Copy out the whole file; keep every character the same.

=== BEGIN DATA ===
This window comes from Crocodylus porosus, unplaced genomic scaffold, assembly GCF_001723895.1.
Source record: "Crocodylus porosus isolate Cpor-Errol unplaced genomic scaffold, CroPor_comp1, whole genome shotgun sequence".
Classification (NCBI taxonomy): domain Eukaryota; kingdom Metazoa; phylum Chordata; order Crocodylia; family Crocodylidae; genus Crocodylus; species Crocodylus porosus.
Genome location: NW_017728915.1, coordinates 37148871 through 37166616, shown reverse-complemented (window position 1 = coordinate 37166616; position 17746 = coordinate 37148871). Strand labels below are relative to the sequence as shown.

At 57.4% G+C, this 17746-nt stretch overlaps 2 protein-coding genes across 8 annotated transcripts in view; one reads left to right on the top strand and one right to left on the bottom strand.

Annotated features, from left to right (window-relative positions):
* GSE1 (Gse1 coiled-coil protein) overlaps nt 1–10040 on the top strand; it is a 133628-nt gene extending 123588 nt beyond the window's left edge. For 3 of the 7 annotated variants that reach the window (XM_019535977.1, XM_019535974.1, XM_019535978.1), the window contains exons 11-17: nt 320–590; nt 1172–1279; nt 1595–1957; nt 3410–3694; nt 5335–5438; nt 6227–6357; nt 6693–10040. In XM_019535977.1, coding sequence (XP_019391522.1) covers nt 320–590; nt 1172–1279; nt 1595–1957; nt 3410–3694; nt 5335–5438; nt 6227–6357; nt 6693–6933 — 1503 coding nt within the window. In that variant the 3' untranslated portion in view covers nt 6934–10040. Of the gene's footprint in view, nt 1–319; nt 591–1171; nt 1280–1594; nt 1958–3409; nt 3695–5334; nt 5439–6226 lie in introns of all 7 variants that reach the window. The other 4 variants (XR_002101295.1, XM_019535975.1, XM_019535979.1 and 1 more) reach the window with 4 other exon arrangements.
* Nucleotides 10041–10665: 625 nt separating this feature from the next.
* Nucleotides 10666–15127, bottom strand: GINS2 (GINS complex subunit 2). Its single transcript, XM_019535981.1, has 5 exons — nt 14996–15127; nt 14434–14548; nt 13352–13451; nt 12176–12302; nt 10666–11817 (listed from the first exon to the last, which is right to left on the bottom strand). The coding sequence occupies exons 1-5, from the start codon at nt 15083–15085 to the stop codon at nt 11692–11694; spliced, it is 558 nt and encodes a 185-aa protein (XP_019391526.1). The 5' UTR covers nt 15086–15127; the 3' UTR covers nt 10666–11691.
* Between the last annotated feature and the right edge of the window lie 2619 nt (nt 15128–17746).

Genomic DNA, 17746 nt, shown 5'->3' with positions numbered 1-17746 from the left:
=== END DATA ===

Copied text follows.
This window comes from Crocodylus porosus, unplaced genomic scaffold, assembly GCF_001723895.1.
Source record: "Crocodylus porosus isolate Cpor-Errol unplaced genomic scaffold, CroPor_comp1, whole genome shotgun sequence".
Classification (NCBI taxonomy): domain Eukaryota; kingdom Metazoa; phylum Chordata; order Crocodylia; family Crocodylidae; genus Crocodylus; species Crocodylus porosus.
Genome location: NW_017728915.1, coordinates 37148871 through 37166616, shown reverse-complemented (window position 1 = coordinate 37166616; position 17746 = coordinate 37148871). Strand labels below are relative to the sequence as shown.

At 57.4% G+C, this 17746-nt stretch overlaps 2 protein-coding genes across 8 annotated transcripts in view; one reads left to right on the top strand and one right to left on the bottom strand.

Annotated features, from left to right (window-relative positions):
* GSE1 (Gse1 coiled-coil protein) overlaps nt 1–10040 on the top strand; it is a 133628-nt gene extending 123588 nt beyond the window's left edge. For 3 of the 7 annotated variants that reach the window (XM_019535977.1, XM_019535974.1, XM_019535978.1), the window contains exons 11-17: nt 320–590; nt 1172–1279; nt 1595–1957; nt 3410–3694; nt 5335–5438; nt 6227–6357; nt 6693–10040. In XM_019535977.1, coding sequence (XP_019391522.1) covers nt 320–590; nt 1172–1279; nt 1595–1957; nt 3410–3694; nt 5335–5438; nt 6227–6357; nt 6693–6933 — 1503 coding nt within the window. In that variant the 3' untranslated portion in view covers nt 6934–10040. Of the gene's footprint in view, nt 1–319; nt 591–1171; nt 1280–1594; nt 1958–3409; nt 3695–5334; nt 5439–6226 lie in introns of all 7 variants that reach the window. The other 4 variants (XR_002101295.1, XM_019535975.1, XM_019535979.1 and 1 more) reach the window with 4 other exon arrangements.
* Nucleotides 10041–10665: 625 nt separating this feature from the next.
* Nucleotides 10666–15127, bottom strand: GINS2 (GINS complex subunit 2). Its single transcript, XM_019535981.1, has 5 exons — nt 14996–15127; nt 14434–14548; nt 13352–13451; nt 12176–12302; nt 10666–11817 (listed from the first exon to the last, which is right to left on the bottom strand). The coding sequence occupies exons 1-5, from the start codon at nt 15083–15085 to the stop codon at nt 11692–11694; spliced, it is 558 nt and encodes a 185-aa protein (XP_019391526.1). The 5' UTR covers nt 15086–15127; the 3' UTR covers nt 10666–11691.
* Between the last annotated feature and the right edge of the window lie 2619 nt (nt 15128–17746).

Genomic DNA, 17746 nt, shown 5'->3' with positions numbered 1-17746 from the left: